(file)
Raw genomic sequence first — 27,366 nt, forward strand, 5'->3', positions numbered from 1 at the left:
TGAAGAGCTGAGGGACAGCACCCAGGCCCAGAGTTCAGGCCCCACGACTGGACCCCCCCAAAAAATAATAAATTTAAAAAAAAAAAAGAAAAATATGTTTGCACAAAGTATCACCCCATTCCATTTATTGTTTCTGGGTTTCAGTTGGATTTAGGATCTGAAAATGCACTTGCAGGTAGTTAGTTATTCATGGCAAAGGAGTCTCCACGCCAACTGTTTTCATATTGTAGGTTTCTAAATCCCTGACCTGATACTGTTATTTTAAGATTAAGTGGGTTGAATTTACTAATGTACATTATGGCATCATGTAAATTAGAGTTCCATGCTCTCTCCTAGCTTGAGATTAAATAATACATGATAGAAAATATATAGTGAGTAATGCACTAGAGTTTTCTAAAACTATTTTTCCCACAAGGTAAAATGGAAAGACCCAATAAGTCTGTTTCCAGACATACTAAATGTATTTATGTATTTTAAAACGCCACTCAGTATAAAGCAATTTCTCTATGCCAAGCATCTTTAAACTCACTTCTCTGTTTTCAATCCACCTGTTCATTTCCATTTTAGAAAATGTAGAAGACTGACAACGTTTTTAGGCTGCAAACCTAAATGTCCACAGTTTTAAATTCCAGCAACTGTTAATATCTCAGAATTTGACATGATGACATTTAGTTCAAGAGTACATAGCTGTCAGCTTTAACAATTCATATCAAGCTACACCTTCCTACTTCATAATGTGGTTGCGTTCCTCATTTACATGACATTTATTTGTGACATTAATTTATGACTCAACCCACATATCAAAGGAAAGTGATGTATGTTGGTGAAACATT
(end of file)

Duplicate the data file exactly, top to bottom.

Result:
Raw genomic sequence first — 27,366 nt, forward strand, 5'->3', positions numbered from 1 at the left:
TGAAGAGCTGAGGGACAGCACCCAGGCCCAGAGTTCAGGCCCCACGACTGGACCCCCCCAAAAAATAATAAATTTAAAAAAAAAAAAGAAAAATATGTTTGCACAAAGTATCACCCCATTCCATTTATTGTTTCTGGGTTTCAGTTGGATTTAGGATCTGAAAATGCACTTGCAGGTAGTTAGTTATTCATGGCAAAGGAGTCTCCACGCCAACTGTTTTCATATTGTAGGTTTCTAAATCCCTGACCTGATACTGTTATTTTAAGATTAAGTGGGTTGAATTTACTAATGTACATTATGGCATCATGTAAATTAGAGTTCCATGCTCTCTCCTAGCTTGAGATTAAATAATACATGATAGAAAATATATAGTGAGTAATGCACTAGAGTTTTCTAAAACTATTTTTCCCACAAGGTAAAATGGAAAGACCCAATAAGTCTGTTTCCAGACATACTAAATGTATTTATGTATTTTAAAACGCCACTCAGTATAAAGCAATTTCTCTATGCCAAGCATCTTTAAACTCACTTCTCTGTTTTCAATCCACCTGTTCATTTCCATTTTAGAAAATGTAGAAGACTGACAACGTTTTTAGGCTGCAAACCTAAATGTCCACAGTTTTAAATTCCAGCAACTGTTAATATCTCAGAATTTGACATGATGACATTTAGTTCAAGAGTACATAGCTGTCAGCTTTAACAATTCATATCAAGCTACACCTTCCTACTTCATAATGTGGTTGCGTTCCTCATTTACATGACATTTATTTGTGACATTAATTTATGACTCAACCCACATATCAAAGGAAAGTGATGTATGTTGGTGAAACATT